Baba Ramdev Does Have Freedom Of Speech, But That's Only Part Of The Story

06/04/2016 3:38 PM IST | Updated 15/07/2016 8:26 AM IST
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MANJUNATH KIRAN via Getty Images
Indian Yoga guru Baba Ramdev stretches after addressing a press conference in Bangalore on March 18, 2016, ahead of a five day yoga camp. / AFP / Manjunath Kiran (Photo credit should read MANJUNATH KIRAN/AFP/Getty Images)

Does freedom of speech not apply to Baba Ramdev?

That’s what BJP president Amit Shah wants to know. Absolutely, it does.

Baba Ramdev, if you remember, decided a Sadbhavna (compassion) rally was the perfect setting to thunder “Koi aadmi topi pehan kar ke khada ho jaata hai, bolta Bharat Mata ki Jai nahi bolunga, chahe meri gardan kaat do. Arey is desh mein kanoon hai, nahi toh teri ek ki kya, hum toh lakhon ki gardan kaat sakte hain. (Someone wearing a cap stands up and says that he won't chant Bharat Mata Ki Jai even if someone kills him. There is a law in this country, otherwise I would've beheaded lakhs of people.)

Baba Ramdev at least admits the law restrains him. And he is not literally asking anyone to go on a beheading rampage any more than Smriti Irani is really offering to cut off her head and place it at Mayawati’s feet.

Shah has sprung to the Baba’s defence saying while Baba Ramdev is not a member of the BJP he wants to know “from those who talk of free speech, does it not apply to Baba Ramdev”.

It’s rather peculiar that a yoga guru who should be adept at doing headstands wants to be known for cutting off heads instead. As a biting cartoon from Hemant Morparia puts it Baba Ramdev seems to have morphed from Deshbhakt to Daesh-bhakt, Daesh, of course, being the preferred name for ISIS infamous for its beheading videos.

It’s rather peculiar that a yoga guru who should be adept at doing headstands wants to be known for cutting off heads instead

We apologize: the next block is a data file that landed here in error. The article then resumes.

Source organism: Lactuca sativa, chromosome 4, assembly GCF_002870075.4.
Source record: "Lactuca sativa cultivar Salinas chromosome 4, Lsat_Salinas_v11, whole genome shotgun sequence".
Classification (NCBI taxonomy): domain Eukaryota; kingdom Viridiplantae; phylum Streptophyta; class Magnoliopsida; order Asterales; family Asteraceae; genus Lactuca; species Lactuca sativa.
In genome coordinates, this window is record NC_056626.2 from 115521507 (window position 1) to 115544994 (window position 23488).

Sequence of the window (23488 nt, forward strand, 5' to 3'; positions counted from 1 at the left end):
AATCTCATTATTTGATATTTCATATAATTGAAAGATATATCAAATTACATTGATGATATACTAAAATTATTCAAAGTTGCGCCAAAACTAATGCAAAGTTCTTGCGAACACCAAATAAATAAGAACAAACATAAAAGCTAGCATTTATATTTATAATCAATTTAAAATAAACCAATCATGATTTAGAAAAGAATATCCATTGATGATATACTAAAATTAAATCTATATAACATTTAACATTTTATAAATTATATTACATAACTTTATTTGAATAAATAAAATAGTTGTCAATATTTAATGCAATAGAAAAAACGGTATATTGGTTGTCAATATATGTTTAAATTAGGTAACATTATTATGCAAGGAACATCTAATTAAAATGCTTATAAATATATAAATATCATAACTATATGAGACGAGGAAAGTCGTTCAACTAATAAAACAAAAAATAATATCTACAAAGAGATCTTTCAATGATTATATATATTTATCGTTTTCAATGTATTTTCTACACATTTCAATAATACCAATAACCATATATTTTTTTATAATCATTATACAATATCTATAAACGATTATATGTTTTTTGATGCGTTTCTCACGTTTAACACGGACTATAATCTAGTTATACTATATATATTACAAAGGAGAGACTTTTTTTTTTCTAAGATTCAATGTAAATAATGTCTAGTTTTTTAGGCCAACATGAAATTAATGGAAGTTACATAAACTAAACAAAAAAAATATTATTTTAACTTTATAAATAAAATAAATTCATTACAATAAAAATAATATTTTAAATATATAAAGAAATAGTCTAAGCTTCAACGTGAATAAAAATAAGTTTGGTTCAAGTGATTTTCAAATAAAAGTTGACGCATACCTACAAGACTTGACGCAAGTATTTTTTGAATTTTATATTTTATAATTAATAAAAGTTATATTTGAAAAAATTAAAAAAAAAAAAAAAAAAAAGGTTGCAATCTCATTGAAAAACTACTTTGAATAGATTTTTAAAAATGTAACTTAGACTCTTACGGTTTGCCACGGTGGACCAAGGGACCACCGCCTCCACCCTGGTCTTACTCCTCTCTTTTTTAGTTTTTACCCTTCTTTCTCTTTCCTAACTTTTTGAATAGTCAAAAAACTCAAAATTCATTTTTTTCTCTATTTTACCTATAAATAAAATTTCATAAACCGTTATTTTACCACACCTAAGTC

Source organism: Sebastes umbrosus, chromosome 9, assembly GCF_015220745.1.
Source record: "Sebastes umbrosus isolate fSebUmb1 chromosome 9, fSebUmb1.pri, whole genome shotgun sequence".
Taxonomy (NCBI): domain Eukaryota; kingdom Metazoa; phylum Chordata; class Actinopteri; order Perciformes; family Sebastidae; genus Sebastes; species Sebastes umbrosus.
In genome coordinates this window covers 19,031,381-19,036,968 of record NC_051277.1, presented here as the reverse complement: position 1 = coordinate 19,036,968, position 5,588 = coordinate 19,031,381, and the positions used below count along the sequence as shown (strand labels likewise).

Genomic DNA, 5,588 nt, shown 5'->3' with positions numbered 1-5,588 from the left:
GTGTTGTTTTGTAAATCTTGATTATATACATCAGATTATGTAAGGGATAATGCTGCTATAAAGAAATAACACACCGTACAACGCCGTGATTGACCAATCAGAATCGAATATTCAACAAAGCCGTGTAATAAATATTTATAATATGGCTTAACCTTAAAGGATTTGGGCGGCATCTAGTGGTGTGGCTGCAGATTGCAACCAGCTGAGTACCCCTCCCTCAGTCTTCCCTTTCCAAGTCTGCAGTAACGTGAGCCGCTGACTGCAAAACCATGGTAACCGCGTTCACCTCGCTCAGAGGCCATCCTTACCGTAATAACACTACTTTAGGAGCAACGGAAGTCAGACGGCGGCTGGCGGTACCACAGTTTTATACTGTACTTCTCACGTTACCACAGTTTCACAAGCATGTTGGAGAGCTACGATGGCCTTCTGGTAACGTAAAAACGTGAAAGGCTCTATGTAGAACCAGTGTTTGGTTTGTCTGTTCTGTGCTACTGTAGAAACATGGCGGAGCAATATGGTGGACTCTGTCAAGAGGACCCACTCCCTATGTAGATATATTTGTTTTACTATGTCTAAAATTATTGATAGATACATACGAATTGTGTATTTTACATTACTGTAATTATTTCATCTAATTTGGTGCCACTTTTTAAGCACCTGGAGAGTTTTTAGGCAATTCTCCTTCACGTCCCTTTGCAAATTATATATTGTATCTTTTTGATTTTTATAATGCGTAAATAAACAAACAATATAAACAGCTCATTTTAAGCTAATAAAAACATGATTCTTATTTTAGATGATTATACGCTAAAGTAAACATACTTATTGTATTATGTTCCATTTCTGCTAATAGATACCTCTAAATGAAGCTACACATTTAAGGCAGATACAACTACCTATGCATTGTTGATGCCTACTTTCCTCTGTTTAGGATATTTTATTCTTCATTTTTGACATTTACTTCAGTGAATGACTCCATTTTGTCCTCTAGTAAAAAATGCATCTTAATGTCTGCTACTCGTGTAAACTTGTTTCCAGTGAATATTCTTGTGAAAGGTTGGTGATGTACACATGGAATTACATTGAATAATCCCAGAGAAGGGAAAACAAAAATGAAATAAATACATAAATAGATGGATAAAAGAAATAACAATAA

But to each his own and certainly freedom of expression should protect Baba Ramdev and his virtual sword of patriotic fervour just as it should protect Salman Rushdie, Taslima Nasreen, those young women who posted on Facebook after Bal Thackeray’s death, the university professor who forwarded that cartoon poking fun at Mamata Banerjee, U R Ananthamurthy, Asaduddin Owaisi, Umar Khalid and the list goes on.

Shah’s statement epitomizes what bedevils freedom of expression in this country. We wilfully refuse to understand that the same laws, the same rights should apply to everyone and that includes people we vehemently disagree with. Otherwise freedom of expression becomes merely another form of “selective outrage”. Just as Shah asks what about Ramdev he opens himself up to the counter charge – what about Kanhaiya Kumar, what about Owaisi?

The right to chant “Bharat mata ki jai” cannot trump the right to chant “Jai Hind” instead or chant nothing at all and still be entitled to all the protections that the Indian constitution offers. Freedom of expression is not about being nice, patriotic or aadarsh balak. To be worth anything it has to be a right, not a perk to be doled out according to the whims of the ideology in power. Those who never offend anyone have no practical need for the protection that freedom of expression offers anyway.

To be worth anything it has to be a right, not a perk to be doled out according to the whims of the ideology in power